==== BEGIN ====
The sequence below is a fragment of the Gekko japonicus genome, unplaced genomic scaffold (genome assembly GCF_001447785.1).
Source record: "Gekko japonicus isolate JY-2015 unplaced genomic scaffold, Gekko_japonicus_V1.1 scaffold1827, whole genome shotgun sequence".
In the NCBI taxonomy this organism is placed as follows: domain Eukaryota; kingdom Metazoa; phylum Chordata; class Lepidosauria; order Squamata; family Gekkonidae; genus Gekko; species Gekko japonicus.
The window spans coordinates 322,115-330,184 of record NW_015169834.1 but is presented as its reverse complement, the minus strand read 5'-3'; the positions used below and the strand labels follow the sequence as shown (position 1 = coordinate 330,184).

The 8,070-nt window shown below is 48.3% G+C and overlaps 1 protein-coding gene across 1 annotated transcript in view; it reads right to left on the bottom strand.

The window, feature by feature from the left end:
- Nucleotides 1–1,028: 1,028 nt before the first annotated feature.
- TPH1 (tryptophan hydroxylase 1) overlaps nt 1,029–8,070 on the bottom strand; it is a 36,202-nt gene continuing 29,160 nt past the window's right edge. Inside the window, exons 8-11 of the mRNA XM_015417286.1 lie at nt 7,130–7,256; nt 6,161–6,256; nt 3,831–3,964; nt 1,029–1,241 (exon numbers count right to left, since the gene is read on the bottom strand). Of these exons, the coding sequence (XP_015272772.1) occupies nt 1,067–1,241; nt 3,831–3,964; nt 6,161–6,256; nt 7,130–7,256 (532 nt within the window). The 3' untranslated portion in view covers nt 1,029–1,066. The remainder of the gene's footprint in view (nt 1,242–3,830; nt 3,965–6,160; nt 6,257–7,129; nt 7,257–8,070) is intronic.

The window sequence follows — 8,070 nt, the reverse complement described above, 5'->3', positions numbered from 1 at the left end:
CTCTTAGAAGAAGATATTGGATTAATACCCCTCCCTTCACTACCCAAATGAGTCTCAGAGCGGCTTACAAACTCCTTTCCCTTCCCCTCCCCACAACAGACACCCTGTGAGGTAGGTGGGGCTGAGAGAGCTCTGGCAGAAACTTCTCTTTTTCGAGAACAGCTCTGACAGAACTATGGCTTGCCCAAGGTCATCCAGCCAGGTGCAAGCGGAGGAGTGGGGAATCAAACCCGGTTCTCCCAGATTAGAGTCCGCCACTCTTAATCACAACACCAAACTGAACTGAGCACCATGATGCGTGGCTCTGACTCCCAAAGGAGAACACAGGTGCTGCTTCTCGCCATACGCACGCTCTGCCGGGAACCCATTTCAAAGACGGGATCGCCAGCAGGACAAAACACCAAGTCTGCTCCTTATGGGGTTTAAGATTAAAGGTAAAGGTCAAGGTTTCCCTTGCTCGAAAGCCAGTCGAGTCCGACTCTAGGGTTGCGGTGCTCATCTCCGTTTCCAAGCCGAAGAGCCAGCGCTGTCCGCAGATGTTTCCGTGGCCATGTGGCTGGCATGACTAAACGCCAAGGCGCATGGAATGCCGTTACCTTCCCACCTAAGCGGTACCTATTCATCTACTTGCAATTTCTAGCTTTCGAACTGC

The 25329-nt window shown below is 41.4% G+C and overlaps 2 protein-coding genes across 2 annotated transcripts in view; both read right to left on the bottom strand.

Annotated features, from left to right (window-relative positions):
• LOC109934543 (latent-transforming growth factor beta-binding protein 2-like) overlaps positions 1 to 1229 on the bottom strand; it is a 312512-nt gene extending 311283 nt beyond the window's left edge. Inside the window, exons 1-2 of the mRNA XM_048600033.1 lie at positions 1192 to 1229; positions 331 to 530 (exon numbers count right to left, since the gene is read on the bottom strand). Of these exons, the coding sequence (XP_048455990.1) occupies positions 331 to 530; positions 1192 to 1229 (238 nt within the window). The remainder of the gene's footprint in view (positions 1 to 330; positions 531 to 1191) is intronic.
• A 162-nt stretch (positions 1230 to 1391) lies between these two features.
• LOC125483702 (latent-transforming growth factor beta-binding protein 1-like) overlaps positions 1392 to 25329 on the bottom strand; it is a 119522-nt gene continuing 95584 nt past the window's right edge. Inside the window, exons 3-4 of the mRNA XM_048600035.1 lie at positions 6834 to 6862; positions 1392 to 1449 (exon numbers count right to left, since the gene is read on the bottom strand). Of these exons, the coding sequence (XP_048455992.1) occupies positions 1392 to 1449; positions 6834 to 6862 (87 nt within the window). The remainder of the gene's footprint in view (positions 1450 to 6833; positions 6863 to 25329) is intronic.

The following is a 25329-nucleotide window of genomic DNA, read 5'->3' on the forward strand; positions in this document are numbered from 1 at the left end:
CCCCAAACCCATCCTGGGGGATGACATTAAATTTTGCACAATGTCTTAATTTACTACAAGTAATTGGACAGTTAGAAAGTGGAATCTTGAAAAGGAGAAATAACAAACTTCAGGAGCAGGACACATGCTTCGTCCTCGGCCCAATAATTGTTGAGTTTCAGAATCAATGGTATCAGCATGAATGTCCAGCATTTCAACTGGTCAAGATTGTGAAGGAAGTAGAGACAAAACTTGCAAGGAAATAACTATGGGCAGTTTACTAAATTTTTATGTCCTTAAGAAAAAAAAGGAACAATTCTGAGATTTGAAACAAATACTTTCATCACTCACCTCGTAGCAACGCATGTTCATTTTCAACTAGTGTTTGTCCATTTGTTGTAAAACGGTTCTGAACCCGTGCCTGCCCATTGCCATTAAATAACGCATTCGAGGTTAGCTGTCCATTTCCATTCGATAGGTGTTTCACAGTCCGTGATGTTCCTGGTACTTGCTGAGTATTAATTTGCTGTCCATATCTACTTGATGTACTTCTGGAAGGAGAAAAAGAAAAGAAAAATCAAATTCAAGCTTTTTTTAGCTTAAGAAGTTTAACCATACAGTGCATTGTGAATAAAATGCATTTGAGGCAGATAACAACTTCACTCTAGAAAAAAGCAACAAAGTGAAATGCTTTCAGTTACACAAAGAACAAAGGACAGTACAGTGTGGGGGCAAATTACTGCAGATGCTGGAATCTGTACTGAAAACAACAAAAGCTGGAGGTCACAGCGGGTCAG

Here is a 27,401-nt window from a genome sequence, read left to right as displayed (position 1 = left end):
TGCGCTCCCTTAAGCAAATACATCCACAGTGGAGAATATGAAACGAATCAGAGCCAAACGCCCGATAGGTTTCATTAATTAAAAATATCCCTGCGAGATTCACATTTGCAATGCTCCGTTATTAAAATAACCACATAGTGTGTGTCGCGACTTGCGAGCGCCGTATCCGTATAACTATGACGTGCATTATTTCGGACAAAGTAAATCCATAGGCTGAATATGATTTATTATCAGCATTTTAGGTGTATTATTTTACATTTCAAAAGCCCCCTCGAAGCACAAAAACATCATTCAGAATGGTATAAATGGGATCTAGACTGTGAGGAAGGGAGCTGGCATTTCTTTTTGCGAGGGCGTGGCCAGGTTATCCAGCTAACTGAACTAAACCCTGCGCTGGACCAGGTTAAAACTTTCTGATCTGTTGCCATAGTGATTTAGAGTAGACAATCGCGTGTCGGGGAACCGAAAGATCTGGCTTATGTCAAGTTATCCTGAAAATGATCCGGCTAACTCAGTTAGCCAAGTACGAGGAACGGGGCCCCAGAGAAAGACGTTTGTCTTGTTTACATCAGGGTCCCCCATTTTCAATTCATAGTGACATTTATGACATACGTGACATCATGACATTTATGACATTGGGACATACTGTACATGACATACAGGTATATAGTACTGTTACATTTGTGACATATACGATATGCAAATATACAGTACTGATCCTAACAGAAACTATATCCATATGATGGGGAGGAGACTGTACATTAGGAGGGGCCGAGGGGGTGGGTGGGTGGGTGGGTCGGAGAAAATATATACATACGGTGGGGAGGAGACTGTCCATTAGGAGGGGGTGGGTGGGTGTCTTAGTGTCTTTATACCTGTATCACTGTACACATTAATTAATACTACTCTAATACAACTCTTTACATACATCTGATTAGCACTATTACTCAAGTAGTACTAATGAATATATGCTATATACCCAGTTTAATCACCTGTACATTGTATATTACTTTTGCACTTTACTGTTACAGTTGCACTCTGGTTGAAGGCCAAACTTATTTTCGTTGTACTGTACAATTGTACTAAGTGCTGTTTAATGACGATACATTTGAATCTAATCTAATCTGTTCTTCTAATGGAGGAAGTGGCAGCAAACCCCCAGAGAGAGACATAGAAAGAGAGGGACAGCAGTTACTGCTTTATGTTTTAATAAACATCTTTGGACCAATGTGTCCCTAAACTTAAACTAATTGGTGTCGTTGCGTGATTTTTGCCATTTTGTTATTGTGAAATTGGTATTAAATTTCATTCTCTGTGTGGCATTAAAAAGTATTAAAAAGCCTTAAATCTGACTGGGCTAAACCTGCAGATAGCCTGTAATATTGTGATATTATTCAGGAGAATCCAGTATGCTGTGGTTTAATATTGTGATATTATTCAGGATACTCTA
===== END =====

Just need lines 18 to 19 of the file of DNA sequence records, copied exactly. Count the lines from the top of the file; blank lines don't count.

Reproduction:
Here is a 27,401-nt window from a genome sequence, read left to right as displayed (position 1 = left end):
TGCGCTCCCTTAAGCAAATACATCCACAGTGGAGAATATGAAACGAATCAGAGCCAAACGCCCGATAGGTTTCATTAATTAAAAATATCCCTGCGAGATTCACATTTGCAATGCTCCGTTATTAAAATAACCACATAGTGTGTGTCGCGACTTGCGAGCGCCGTATCCGTATAACTATGACGTGCATTATTTCGGACAAAGTAAATCCATAGGCTGAATATGATTTATTATCAGCATTTTAGGTGTATTATTTTACATTTCAAAAGCCCCCTCGAAGCACAAAAACATCATTCAGAATGGTATAAATGGGATCTAGACTGTGAGGAAGGGAGCTGGCATTTCTTTTTGCGAGGGCGTGGCCAGGTTATCCAGCTAACTGAACTAAACCCTGCGCTGGACCAGGTTAAAACTTTCTGATCTGTTGCCATAGTGATTTAGAGTAGACAATCGCGTGTCGGGGAACCGAAAGATCTGGCTTATGTCAAGTTATCCTGAAAATGATCCGGCTAACTCAGTTAGCCAAGTACGAGGAACGGGGCCCCAGAGAAAGACGTTTGTCTTGTTTACATCAGGGTCCCCCATTTTCAATTCATAGTGACATTTATGACATACGTGACATCATGACATTTATGACATTGGGACATACTGTACATGACATACAGGTATATAGTACTGTTACATTTGTGACATATACGATATGCAAATATACAGTACTGATCCTAACAGAAACTATATCCATATGATGGGGAGGAGACTGTACATTAGGAGGGGCCGAGGGGGTGGGTGGGTGGGTGGGTCGGAGAAAATATATACATACGGTGGGGAGGAGACTGTCCATTAGGAGGGGGTGGGTGGGTGTCTTAGTGTCTTTATACCTGTATCACTGTACACATTAATTAATACTACTCTAATACAACTCTTTACATACATCTGATTAGCACTATTACTCAAGTAGTACTAATGAATATATGCTATATACCCAGTTTAATCACCTGTACATTGTATATTACTTTTGCACTTTACTGTTACAGTTGCACTCTGGTTGAAGGCCAAACTTATTTTCGTTGTACTGTACAATTGTACTAAGTGCTGTTTAATGACGATACATTTGAATCTAATCTAATCTGTTCTTCTAATGGAGGAAGTGGCAGCAAACCCCCAGAGAGAGACATAGAAAGAGAGGGACAGCAGTTACTGCTTTATGTTTTAATAAACATCTTTGGACCAATGTGTCCCTAAACTTAAACTAATTGGTGTCGTTGCGTGATTTTTGCCATTTTGTTATTGTGAAATTGGTATTAAATTTCATTCTCTGTGTGGCATTAAAAAGTATTAAAAAGCCTTAAATCTGACTGGGCTAAACCTGCAGATAGCCTGTAATATTGTGATATTATTCAGGAGAATCCAGTATGCTGTGGTTTAATATTGTGATATTATTCAGGATACTCTA